already left. I know of several congregations in which several families, in some cases double digits, 20 to 40 people in some larger congregations, have already vacated just an anticipation of what might happen.

Male minister, Atlantic
So, as much as I hate to see some congregations leave, I think we’d be stronger together than apart. There are some congregations who could align themselves with another denomination quite readily and comfortably, theologically and continue their mission more effectively than to use up energy within the denomination. And I cannot hold them in any negative judgment for doing so. But that’s not my situation. We’ve just invested millions of dollars in new ministry facility. It’s not something that we can walk away from. We don’t have vast endowments, which some congregations do have that will perhaps allow them to do something like that. But that’s not our situation. So we’re kind of stuck. But we’re seeking to be faithful to mission in the meantime.

ON THE LACK OF UNITY IN MANY CONGREGATIONS

Male congregant, Central
On the question of leadership, it seems to very much depend on where a particular pastor finds himself in relation to his congregation. If he doesn’t feel he has the full backing of the congregation to take them in some other direction than the one the PCC seems to be going in, he will be naturally hesitant to take a leadership position, particularly if he hasn’t got a plan ‘B’. And so, my willingness to take a leadership position is predicated on that fact. So it’s a bit difficult to know where among ministers it’s going to come from if it doesn’t come from those who have a congregation that is, let’s say 80-90% with them.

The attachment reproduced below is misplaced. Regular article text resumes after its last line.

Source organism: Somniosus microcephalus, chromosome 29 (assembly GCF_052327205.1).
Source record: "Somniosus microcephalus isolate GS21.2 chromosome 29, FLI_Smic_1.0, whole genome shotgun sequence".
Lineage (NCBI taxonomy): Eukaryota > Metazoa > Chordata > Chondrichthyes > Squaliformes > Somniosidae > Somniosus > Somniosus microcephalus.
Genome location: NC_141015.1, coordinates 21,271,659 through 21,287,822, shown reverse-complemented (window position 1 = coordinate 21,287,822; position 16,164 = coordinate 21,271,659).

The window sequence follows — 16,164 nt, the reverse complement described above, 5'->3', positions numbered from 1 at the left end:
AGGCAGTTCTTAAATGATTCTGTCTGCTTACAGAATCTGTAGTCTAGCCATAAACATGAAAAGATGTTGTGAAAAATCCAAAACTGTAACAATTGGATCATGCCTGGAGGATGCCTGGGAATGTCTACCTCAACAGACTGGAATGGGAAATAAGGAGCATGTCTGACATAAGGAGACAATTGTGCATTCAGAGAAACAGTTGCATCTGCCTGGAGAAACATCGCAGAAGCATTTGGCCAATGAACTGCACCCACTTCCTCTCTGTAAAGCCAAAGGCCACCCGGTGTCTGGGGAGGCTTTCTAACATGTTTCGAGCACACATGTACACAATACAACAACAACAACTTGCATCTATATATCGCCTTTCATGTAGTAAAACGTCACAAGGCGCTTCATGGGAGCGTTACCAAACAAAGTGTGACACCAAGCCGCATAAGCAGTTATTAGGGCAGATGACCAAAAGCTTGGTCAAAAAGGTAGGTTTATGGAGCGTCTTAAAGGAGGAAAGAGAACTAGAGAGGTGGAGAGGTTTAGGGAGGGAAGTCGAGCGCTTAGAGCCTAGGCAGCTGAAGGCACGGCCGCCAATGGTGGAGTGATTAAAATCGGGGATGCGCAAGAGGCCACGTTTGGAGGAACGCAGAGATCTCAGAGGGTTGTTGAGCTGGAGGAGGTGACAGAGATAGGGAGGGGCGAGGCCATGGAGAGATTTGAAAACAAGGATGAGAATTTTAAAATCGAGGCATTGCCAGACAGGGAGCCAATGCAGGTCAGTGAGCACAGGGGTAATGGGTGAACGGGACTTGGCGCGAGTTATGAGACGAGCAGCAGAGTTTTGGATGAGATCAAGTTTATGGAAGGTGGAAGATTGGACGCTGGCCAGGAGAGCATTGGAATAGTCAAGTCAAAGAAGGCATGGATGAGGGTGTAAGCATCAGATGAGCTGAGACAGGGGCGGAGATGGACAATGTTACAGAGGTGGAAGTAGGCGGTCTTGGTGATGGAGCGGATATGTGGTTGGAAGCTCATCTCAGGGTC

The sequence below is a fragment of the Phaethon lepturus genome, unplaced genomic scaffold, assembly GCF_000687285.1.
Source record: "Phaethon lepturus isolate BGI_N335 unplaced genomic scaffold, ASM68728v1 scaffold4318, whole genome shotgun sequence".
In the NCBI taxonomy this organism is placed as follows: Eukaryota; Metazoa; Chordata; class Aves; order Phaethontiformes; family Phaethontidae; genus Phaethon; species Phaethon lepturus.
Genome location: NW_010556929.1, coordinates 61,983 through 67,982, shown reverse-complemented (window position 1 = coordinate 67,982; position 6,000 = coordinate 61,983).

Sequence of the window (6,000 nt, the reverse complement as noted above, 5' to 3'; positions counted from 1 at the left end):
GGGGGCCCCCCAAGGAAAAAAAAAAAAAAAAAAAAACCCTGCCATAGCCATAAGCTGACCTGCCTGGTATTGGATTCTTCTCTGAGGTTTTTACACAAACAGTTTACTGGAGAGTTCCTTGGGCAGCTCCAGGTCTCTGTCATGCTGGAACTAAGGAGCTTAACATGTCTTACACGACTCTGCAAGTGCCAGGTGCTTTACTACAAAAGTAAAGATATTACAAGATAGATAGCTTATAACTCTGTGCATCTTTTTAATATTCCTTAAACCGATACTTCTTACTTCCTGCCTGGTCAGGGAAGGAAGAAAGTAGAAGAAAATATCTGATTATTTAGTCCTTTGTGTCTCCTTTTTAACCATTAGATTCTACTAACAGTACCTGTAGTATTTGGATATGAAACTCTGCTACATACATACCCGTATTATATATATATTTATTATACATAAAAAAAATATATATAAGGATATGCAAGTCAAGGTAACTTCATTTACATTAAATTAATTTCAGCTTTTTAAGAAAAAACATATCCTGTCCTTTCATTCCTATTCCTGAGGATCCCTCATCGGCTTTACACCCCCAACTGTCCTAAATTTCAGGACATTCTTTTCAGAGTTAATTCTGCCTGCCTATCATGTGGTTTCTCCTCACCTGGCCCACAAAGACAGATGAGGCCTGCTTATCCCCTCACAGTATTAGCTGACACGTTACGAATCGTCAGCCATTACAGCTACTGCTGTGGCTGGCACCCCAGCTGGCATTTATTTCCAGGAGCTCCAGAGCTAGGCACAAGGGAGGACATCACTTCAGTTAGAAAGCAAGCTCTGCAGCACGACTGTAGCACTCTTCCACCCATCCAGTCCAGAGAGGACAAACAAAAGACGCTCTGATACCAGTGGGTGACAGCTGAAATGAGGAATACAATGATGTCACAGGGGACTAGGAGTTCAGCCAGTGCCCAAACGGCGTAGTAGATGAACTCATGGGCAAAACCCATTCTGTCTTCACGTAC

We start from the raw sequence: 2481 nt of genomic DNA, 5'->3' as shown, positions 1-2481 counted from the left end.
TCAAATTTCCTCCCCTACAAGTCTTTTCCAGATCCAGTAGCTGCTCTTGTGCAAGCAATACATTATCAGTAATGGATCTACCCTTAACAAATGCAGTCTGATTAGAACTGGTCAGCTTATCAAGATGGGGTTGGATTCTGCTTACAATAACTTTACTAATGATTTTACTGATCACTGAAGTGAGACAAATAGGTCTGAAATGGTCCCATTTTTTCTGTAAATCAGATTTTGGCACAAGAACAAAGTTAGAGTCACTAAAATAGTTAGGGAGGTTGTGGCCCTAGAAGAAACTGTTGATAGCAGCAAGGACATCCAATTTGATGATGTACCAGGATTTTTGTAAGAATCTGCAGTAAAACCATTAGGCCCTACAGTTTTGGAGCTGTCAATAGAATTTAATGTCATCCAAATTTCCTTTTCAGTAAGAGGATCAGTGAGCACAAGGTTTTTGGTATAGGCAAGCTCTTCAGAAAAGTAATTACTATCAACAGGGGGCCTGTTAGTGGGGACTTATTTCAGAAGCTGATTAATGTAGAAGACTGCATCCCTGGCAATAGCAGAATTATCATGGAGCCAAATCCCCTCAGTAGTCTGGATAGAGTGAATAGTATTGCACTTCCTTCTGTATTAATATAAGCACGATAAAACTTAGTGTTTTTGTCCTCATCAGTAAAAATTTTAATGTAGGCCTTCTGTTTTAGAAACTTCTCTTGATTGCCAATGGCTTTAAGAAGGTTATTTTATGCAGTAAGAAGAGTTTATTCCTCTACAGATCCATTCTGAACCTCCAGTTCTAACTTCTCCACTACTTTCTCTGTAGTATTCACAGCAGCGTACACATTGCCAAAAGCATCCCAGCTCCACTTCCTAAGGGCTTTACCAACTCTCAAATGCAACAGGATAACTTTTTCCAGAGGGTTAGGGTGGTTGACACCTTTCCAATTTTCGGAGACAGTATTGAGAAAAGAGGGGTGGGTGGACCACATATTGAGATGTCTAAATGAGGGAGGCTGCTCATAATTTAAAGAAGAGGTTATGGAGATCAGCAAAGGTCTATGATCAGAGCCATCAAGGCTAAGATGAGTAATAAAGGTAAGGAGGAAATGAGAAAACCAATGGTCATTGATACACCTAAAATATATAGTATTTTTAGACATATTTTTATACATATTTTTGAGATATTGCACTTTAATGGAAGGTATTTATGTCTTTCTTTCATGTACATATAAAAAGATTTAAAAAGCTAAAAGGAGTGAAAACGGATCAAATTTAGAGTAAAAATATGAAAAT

Male minister, Central
A lot of us are trying to do contingency planning. … So we’ve had two extra and special congregational meetings. We’ve had two session retreats. We’ve had a number of papers presented to the congregation on the subject. And what I found is that it’s quite rare and odd that most people have not had any extra meetings, that there isn’t a lot of conversation in most congregations, that there isn’t much information or even talking to one another in the church for fear of division in the local church.

Compiled by Rev. Andy Cornell
Renewal Fellowship